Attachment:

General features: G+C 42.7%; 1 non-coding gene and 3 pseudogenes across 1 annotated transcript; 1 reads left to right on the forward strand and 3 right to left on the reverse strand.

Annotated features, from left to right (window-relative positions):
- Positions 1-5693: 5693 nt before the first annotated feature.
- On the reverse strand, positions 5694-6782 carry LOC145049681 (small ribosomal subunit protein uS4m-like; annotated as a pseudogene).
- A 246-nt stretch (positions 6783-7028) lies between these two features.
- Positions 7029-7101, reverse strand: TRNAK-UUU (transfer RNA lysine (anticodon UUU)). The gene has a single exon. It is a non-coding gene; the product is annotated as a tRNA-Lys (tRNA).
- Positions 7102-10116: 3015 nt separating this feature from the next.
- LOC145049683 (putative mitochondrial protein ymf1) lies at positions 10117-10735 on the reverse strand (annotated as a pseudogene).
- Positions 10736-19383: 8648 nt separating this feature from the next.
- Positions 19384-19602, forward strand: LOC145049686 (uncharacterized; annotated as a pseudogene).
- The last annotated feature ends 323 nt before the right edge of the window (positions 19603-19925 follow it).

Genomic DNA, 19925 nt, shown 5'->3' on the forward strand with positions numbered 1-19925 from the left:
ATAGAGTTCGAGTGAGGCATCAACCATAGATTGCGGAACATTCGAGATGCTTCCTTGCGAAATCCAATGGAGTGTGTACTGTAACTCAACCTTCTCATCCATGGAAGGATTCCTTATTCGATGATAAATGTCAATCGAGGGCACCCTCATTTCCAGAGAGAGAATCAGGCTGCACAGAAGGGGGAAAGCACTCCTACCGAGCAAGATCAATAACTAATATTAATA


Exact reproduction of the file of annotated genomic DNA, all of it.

General features: G+C 42.7%; 1 non-coding gene and 3 pseudogenes across 1 annotated transcript; 1 reads left to right on the forward strand and 3 right to left on the reverse strand.

Annotated features, from left to right (window-relative positions):
- Positions 1-5693: 5693 nt before the first annotated feature.
- On the reverse strand, positions 5694-6782 carry LOC145049681 (small ribosomal subunit protein uS4m-like; annotated as a pseudogene).
- A 246-nt stretch (positions 6783-7028) lies between these two features.
- Positions 7029-7101, reverse strand: TRNAK-UUU (transfer RNA lysine (anticodon UUU)). The gene has a single exon. It is a non-coding gene; the product is annotated as a tRNA-Lys (tRNA).
- Positions 7102-10116: 3015 nt separating this feature from the next.
- LOC145049683 (putative mitochondrial protein ymf1) lies at positions 10117-10735 on the reverse strand (annotated as a pseudogene).
- Positions 10736-19383: 8648 nt separating this feature from the next.
- Positions 19384-19602, forward strand: LOC145049686 (uncharacterized; annotated as a pseudogene).
- The last annotated feature ends 323 nt before the right edge of the window (positions 19603-19925 follow it).

Genomic DNA, 19925 nt, shown 5'->3' on the forward strand with positions numbered 1-19925 from the left:
ATAGAGTTCGAGTGAGGCATCAACCATAGATTGCGGAACATTCGAGATGCTTCCTTGCGAAATCCAATGGAGTGTGTACTGTAACTCAACCTTCTCATCCATGGAAGGATTCCTTATTCGATGATAAATGTCAATCGAGGGCACCCTCATTTCCAGAGAGAGAATCAGGCTGCACAGAAGGGGGAAAGCACTCCTACCGAGCAAGATCAATAACTAATATTAATA